But many people also put money in a savings account for a specific purpose. If you’re saving for a house down payment, for example, you can sock the money away into a savings account. Other people save for holiday gift-giving or other purposes.
In all cases, money in a savings account earns interest. Having a separate account for a specific purpose can also work against the possibility that you’ll spend the money rather than saving it.
If you run a small business, the checking account is the daily and monthly lifeblood of paying your expenses and your employees. The savings account can be used to manage your cash flow and even as future collateral for a small business loan.
3. Be Prepared to Make a Deposit
Once you make the decision on the bank and the type of account you would like to open, be prepared to make a deposit.
Banks usually require a checking or savings account be opened with between $25 and $100.
You also need to think about how much money you want to put in the account. For a checking account, you need enough to comfortably cover any bills that may be coming due. For a savings account, think about the amount you open it with versus your goals. How much might you save every month?
How will you make the first initial deposit? Most banks allow you to open a checking or a savings account with cash, a check from another institution, or a money order. If you open it with a check, it may have to clear before the money is accessible to you.
Be sure to think about minimum balances when deciding how much to deposit initially. Falling short of any minimum balance requirement may result in charges – and you want to avoid those.
4. Bring Up-to-Date DocumentationBring Up-To-Date Documentation
All banks require proof of identification (ID) to open an account. They will likely require specific forms of ID. Save yourself the headache of multiple trips to the bank and make sure you bring the essential documents.
Required ID is important, because the bank needs to verify your name, date of birth, and address. Common forms of ID include the following:
- Government-issued ID: driver’s license, Social Security card, Individual Taxpayer Identification Number (ITIN) for those not eligible for a Social Security number, passport, or other government-issued ID.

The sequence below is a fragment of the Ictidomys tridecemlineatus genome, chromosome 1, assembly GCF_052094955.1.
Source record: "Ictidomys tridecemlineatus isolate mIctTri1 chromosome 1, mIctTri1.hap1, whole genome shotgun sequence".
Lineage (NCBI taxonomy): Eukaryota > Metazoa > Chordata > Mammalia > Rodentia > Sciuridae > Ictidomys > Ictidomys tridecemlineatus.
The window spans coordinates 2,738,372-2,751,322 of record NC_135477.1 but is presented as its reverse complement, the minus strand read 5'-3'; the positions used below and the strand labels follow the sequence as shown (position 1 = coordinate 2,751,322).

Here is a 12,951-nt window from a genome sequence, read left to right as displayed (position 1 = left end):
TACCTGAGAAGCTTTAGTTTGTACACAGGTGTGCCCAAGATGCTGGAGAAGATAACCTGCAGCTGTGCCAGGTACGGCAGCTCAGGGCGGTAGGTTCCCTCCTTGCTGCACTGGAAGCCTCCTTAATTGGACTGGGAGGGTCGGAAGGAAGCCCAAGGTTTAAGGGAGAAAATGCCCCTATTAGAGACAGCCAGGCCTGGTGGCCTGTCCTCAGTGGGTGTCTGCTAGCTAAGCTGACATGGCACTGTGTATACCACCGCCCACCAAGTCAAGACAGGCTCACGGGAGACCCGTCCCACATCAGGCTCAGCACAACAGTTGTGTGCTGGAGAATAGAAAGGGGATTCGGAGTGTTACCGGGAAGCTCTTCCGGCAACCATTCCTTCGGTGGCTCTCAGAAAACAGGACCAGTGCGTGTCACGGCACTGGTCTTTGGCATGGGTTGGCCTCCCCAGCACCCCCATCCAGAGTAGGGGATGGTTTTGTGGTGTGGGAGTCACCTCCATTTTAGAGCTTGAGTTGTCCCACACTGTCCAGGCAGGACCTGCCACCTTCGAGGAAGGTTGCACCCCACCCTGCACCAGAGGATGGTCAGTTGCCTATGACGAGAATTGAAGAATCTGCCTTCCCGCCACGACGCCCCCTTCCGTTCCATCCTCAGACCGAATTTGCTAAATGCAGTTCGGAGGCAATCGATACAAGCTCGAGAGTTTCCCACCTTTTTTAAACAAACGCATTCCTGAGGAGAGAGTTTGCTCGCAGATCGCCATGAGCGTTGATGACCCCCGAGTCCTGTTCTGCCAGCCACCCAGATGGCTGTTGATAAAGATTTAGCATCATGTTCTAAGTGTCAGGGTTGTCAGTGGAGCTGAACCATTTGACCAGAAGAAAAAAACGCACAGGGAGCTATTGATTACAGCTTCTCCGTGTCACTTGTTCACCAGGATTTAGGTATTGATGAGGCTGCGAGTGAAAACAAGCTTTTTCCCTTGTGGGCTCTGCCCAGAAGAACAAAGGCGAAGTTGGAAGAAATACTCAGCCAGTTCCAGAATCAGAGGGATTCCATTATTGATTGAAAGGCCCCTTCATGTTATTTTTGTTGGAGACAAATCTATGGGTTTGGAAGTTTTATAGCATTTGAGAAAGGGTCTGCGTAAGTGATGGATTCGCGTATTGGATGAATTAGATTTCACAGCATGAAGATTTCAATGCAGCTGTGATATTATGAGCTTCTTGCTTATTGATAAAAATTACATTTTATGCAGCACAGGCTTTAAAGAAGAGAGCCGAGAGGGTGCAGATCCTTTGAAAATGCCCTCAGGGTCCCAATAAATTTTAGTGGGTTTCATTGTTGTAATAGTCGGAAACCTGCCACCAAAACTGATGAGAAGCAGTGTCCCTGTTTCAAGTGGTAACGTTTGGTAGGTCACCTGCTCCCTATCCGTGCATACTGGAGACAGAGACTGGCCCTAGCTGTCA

- A bill (such as a utility, phone, or water bill) with your name and address.
In addition, please be able to provide the Social Security number and date of birth for any beneficiaries you would like to add to the account.
Check out our downloadable checklist you can use to gather all your documents and bring with you to open an account at CBC Bank.
Required Documentation for Personal Accounts
- Photo ID (such as driver’s license or passport) and current identifying information of all signing parties
- Bill showing your name and current address
- Name, Social Security number and date of birth for any beneficiaries
- Opening deposit, which varies depending on the type of checking account
Required Documentation for Business Accounts
- Government-Issued Proof of Taxpayer Identification Number (TIN) or Employer Identification Number (EIN) (Limited Liability Corporation (LLC)/ Corporation / Sole Proprietor)
- Operating Agreement (LLC) or Corporate Resolution (Corp) showing percentage of ownership including current driver’s license information for all owners
- Business License (Sole Proprietor)
- Must be active and compliant with the Georgia Secretary of State regulations
- Photo ID and current identifying information of all signing parties
- Opening deposit, varies depending on the type of checking account
Benefits of a Checking or Savings Account at CBC Bank
We’ve been serving South Georgia for more than 90 years. And as a true community bank, we understand the needs of our local communities. There are many benefits of opening your checking and/or savings account here at CBC Bank, including:
- Interest-bearing checking accounts
- Checking accounts with no monthly fees
- Direct deposit
- Online banking
- Mobile app banking
- Checking accounts with no minimum balance
- Small business banking
- Checking accounts geared to your life (with targeted offerings)
- Students (online and mobile options, free debit card)
- People over 50 (free safe deposit box for one year)
In addition, we offer the following financial services for our customers:
- Mortgage loans
- Home equity lines or credit
- Credit cards
- Personal loans
- Vehicle loans
- Boat loans
- Business loans
- Personal investing
- Business investing
CBC Bank – Your Neighborhood Bank
CBC Bank has branches throughout Valdosta and multiple locations in South Georgia. We’re here to help! Call or visit your local branch to speak with a branch representative for more information to find the best checking or savings account for you or your business.